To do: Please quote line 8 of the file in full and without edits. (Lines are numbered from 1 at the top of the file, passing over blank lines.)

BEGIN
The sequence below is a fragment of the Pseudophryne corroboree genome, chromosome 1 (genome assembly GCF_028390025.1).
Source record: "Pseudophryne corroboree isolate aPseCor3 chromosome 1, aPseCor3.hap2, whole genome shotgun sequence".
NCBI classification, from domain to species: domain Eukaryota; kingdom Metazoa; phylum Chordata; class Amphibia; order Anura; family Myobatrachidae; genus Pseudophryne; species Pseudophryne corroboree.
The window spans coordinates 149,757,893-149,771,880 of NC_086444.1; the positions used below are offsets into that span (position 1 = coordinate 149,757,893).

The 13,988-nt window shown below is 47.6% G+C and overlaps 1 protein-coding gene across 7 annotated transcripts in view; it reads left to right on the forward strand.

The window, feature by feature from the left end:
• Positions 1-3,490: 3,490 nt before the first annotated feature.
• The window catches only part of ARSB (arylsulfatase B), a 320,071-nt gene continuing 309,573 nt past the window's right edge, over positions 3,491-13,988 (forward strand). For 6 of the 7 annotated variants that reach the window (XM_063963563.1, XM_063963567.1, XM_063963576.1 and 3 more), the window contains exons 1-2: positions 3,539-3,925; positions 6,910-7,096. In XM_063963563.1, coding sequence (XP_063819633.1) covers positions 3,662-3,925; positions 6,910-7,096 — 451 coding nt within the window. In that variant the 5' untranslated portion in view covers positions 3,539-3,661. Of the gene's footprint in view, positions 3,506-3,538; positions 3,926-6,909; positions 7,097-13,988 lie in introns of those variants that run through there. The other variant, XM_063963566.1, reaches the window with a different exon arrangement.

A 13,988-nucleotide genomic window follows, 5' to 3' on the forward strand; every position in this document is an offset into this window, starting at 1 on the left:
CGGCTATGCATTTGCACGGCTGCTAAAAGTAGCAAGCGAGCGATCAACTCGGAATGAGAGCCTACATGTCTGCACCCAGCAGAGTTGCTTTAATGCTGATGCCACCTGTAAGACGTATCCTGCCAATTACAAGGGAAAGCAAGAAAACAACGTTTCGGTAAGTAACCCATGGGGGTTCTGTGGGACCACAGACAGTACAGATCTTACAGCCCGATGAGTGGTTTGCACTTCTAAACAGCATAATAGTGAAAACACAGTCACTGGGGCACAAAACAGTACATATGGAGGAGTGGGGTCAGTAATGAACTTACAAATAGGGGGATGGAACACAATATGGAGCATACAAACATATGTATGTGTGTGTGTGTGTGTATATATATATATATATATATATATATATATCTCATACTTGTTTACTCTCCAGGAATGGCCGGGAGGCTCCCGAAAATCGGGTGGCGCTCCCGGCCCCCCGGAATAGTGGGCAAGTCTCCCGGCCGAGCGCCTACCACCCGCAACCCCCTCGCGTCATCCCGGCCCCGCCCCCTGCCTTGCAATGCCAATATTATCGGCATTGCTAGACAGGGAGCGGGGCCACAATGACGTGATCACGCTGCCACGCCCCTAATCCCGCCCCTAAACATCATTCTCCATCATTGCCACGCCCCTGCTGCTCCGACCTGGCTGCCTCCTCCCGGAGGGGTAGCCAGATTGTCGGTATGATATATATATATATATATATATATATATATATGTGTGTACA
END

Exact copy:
• The window catches only part of ARSB (arylsulfatase B), a 320,071-nt gene continuing 309,573 nt past the window's right edge, over positions 3,491-13,988 (forward strand). For 6 of the 7 annotated variants that reach the window (XM_063963563.1, XM_063963567.1, XM_063963576.1 and 3 more), the window contains exons 1-2: positions 3,539-3,925; positions 6,910-7,096. In XM_063963563.1, coding sequence (XP_063819633.1) covers positions 3,662-3,925; positions 6,910-7,096 — 451 coding nt within the window. In that variant the 5' untranslated portion in view covers positions 3,539-3,661. Of the gene's footprint in view, positions 3,506-3,538; positions 3,926-6,909; positions 7,097-13,988 lie in introns of those variants that run through there. The other variant, XM_063963566.1, reaches the window with a different exon arrangement.